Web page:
Innocent non-disclosure still a problem: IFSO

A client who blamed his poor English as part of the reason for non-disclosure on his life and trauma policies has had his complaint to the Insurance and Financial Services Ombudsman turned down.

Tuesday, April 23rd 2019, 10:57AM

In 2014, the man and his wife arranged life and trauma insurance when they took out a new mortgage. They cancelled their existing policies.

Three years later, he claimed on the trauma policy and for early payment of the life benefit because he was diagnosed with terminal lung cancer.

In assessing the claim, the insurer found a history of high cholesterol, gout, and impaired glucose tolerance.

It said, had he disclosed his history, he would have had cover with a 50 per cent loading.

It applied the loading retrospectively and paid out a reduced sum.

The client’s lawyer said he was not asked all of the application questions when he arranged the policy; he was told he did not need to get a medical certificate; his English was poor, and he had just wanted to please the staff. He said that he wanted to be paid the full sum insured.

IFSO noted there was disagreement about what happened at the time of application.

The client said he was only asked four of the health questions in the application and that he was told his insurance would be “transferred” and he did not need to get a medical certificate. However, the staff member involved said she went through each question with him and recorded his answers.

That left the case manager relying on the documentation of the process.

The client had signed a declaration and a replacement business form, confirming that he had checked all his answers and understood the consequences of changing insurance. He was also sent a copy of the application questions and his answers.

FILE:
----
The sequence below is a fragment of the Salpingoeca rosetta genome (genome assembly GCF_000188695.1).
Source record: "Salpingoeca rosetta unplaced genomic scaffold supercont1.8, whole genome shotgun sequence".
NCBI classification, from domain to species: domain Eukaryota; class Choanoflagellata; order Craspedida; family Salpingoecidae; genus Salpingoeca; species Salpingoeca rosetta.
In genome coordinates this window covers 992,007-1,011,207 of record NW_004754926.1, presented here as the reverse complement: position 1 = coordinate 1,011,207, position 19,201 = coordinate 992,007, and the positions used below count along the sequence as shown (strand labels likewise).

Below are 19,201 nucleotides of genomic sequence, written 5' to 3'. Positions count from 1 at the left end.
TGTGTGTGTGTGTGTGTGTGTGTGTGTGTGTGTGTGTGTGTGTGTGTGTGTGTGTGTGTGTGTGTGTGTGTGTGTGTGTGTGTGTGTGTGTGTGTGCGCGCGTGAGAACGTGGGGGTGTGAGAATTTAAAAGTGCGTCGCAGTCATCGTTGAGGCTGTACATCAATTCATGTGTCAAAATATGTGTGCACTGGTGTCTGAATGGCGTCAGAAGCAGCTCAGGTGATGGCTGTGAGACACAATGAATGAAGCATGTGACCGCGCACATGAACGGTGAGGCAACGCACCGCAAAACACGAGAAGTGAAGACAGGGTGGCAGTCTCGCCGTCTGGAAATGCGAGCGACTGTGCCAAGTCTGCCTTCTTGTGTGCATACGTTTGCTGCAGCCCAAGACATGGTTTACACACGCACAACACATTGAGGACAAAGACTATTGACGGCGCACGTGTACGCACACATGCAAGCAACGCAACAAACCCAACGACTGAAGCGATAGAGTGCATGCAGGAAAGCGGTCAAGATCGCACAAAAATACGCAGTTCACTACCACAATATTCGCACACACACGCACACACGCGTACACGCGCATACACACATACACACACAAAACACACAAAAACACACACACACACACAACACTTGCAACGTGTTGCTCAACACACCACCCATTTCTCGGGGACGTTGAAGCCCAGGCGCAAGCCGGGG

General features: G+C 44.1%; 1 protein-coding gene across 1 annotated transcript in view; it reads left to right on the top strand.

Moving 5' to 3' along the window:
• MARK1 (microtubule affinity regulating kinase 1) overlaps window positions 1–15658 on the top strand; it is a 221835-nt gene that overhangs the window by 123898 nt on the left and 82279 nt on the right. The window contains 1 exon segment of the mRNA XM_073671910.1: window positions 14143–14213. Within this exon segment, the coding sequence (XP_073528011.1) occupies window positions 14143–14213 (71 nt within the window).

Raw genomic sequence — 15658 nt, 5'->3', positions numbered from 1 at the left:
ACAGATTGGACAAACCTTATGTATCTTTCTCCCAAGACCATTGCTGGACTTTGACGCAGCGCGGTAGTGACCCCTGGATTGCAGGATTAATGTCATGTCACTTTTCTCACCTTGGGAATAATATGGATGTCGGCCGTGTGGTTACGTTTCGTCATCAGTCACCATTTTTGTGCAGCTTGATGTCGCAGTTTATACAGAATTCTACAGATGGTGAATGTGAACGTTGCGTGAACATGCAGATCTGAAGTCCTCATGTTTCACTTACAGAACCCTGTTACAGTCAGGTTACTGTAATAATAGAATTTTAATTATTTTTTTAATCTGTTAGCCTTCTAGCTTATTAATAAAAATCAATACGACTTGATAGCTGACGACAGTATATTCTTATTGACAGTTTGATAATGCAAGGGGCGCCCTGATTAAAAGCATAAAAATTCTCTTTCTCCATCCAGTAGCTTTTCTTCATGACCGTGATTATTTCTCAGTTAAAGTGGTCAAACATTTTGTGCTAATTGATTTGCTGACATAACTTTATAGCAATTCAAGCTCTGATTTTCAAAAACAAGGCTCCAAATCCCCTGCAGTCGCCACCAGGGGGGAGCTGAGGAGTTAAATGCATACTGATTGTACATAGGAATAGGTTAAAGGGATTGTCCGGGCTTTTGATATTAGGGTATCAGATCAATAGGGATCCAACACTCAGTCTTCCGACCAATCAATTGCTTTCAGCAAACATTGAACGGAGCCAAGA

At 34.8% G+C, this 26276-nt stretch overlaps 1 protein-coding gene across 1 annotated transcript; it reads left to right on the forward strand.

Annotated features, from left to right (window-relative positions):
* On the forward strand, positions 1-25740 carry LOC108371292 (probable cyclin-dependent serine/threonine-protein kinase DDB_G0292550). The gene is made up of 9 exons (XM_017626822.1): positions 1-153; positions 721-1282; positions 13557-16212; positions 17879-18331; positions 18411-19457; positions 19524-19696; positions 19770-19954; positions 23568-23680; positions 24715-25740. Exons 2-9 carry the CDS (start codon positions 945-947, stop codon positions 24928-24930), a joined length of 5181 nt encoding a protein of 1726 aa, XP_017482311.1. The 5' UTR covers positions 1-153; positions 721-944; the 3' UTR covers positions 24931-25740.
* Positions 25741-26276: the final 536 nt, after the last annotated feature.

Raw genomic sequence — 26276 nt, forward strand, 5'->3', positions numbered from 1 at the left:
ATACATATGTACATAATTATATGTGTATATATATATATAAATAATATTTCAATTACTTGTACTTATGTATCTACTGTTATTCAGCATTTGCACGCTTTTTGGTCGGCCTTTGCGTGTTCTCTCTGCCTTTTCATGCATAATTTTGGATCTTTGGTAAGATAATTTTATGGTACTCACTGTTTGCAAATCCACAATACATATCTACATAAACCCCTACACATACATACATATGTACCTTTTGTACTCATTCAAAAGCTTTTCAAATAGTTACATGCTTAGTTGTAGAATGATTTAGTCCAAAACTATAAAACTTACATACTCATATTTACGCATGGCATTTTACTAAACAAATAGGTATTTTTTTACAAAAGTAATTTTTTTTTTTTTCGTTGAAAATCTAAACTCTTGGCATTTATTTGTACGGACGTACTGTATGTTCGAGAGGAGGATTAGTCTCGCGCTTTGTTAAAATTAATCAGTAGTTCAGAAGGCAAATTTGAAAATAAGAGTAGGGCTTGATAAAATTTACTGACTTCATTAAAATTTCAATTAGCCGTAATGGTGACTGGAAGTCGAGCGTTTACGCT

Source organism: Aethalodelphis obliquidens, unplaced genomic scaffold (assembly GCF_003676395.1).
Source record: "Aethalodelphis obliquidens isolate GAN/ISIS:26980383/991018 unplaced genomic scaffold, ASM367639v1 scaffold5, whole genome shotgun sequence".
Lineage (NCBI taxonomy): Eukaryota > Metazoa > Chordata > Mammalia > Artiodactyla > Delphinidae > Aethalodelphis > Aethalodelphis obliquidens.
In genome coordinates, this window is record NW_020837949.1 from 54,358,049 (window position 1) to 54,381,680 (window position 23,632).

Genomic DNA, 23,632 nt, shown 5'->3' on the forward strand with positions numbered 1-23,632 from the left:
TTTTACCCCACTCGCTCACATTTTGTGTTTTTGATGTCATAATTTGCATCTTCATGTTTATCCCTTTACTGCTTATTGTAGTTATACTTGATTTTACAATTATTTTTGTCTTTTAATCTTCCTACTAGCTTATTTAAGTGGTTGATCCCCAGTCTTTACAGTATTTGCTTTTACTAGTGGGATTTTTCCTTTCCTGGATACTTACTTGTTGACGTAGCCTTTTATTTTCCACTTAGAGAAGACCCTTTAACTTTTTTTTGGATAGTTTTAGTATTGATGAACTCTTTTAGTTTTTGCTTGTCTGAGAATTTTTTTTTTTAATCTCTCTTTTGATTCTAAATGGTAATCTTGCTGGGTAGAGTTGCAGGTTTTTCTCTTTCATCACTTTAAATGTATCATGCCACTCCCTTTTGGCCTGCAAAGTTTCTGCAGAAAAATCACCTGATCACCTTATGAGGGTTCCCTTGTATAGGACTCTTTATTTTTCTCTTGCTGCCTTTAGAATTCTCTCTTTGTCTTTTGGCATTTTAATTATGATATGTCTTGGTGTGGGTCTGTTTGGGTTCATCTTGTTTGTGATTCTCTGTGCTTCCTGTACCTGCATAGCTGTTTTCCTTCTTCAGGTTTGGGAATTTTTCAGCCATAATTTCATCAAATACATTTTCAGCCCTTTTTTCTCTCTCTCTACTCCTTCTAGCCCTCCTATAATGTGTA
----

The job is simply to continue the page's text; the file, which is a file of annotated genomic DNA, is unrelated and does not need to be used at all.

The IFSO case manager accepted the client probably did not understand the importance of disclosing of his medical history.

“But, no matter what the reason for the failure to disclose, the insurer is entitled to rely on its legal rights to avoid the policy or treat it as if it had never existed if the insured does not tell it about material information. The current law does not distinguish between innocent and deliberate non-disclosure and the IFSO Scheme cannot make a decision that ignores those legal rights, even if it does not seem fair, or has harsh results, in all of the circumstances.”

The case manager contacted two independent underwriters who advised they would have offered cover with a 50 per cent loading.

IFSO said that meant the insurer had been induced to enter into the contract by the non-disclosure and it was entitled to take the action it had in applying the loading and reducing the claim payout.

Tags: IFSO Life insurance Trauma

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